What a lot of people are unaware of is the secondary losses that we experience in grief. There is the loss of identity, maybe you are now a widow or an orphan. The death or loss has an implication on health and financial support. There is the loss of shared goals, dreams, faith, a desire to live, confidence and emotional support. Thinking of milestone scenario’s such as weddings, anniversary’s or funerals, weddings or graduations you will attend will always be a trigger for the future. Holidays like Christmas will also take on a different meaning. Many people around you will not think of that. Some people may indeed tell you to forget about significant anniversary’s or Birthdays because it will just be too painful.

I have spent my early life feeling sad at weddings, one boyfriend I had even said at a wedding that I was a reluctant bridesmaid at said, ‘why is it that every time everyone else is happy you are always sad?’ I cannot remember what I said to him, but I knew in my heart it was because I would never have a wedding like that, my parents were gone. My heart was so bruised and and I longed for someone like my boyfriend to get it, but I did not even get it back then, because I too was thinking, I should be over it, a few years had passed and we are told over and over again that time is a great healer.

Time is a healer. It can be. It can also mean absolutely nothing. I certainly thought that I should be over my pain by a certain time. I did not acknowledge my pain and grief for many years. So when I finally did, it was decades after my parents died. Sometimes, time means absolutely nothing at all where grief is concerned. I however, did very little when it came to mourning, I wanted to run from grief, pretend it was not happening and use my stoic strength to get through. This will not work long term. Maybe you can keep it up for a while, but eventually, grief will come knocking.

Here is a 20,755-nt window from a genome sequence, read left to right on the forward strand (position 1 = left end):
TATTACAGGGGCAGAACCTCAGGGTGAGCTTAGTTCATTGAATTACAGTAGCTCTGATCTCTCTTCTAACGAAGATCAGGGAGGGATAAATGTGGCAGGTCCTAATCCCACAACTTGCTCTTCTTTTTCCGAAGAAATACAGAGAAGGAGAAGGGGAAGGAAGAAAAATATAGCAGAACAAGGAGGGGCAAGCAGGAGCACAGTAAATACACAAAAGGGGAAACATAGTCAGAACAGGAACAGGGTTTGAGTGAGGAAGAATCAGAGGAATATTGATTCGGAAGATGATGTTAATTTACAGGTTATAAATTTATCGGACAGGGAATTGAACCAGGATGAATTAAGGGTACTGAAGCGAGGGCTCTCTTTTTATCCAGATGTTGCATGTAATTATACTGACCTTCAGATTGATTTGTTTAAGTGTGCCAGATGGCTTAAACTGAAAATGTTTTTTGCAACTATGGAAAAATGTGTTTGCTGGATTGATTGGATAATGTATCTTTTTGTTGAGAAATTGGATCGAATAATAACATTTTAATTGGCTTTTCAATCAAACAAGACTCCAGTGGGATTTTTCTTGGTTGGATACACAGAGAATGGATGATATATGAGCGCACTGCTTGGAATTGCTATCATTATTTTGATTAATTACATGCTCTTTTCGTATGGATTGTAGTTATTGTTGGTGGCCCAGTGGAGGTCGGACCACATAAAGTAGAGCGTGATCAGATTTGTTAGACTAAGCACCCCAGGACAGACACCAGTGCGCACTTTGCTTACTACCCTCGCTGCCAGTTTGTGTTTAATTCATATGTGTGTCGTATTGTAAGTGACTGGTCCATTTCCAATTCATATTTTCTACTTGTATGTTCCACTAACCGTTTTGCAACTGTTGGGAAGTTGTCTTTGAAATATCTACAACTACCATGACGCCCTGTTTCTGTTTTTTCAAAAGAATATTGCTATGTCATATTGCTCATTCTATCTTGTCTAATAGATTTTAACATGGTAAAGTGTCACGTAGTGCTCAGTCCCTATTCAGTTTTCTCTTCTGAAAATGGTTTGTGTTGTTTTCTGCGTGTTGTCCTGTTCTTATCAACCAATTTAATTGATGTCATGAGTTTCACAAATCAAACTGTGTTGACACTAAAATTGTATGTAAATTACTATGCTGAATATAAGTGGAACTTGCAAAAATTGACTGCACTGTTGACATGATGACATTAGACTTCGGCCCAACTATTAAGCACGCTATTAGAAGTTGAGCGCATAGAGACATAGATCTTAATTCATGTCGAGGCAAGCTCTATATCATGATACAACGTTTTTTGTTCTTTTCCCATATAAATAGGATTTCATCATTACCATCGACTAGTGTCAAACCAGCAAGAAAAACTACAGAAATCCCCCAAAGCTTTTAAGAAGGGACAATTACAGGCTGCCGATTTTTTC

I can do this alone. Trust me, I tried this for a really long time. I barely grieved with my sisters, because I did not want to upset them or the time we had together. I usually used my romantic relationships as the root cause of all my pain. It was not until a romantic relationship hurt me so badly, that I decided to seek help. This relationship indirectly led me to a path of healing. I started to open, I started to cry, but in all honestly, it took years to peel back the layers, to finally reach the grief of my parents. I did not to do it alone. I went to multiple therapists, a coach and the most powerful work of that really broke through layers and then Spiritual Psychology that was gentle and deep and led me into a very compassionate and loving space to grieve my parents. Others peoples help will get you through. Asking for help is a skill that some of us need to learn and have the confidence or humbleness to do.

So many of us do not know how to respond and react to grief, and the absence of mourning is more socially acceptable. But not anymore, things are changing. We have so much information about death and grieving than ever before. I think one of the upsides of social media is people are brave enough to share their inner most pain and suffering through their social media accounts.. Others can read and watch and take a deep exhale. I am not the only one. Grief is no longer a private, shameful affair.

Conscious Grief has begun.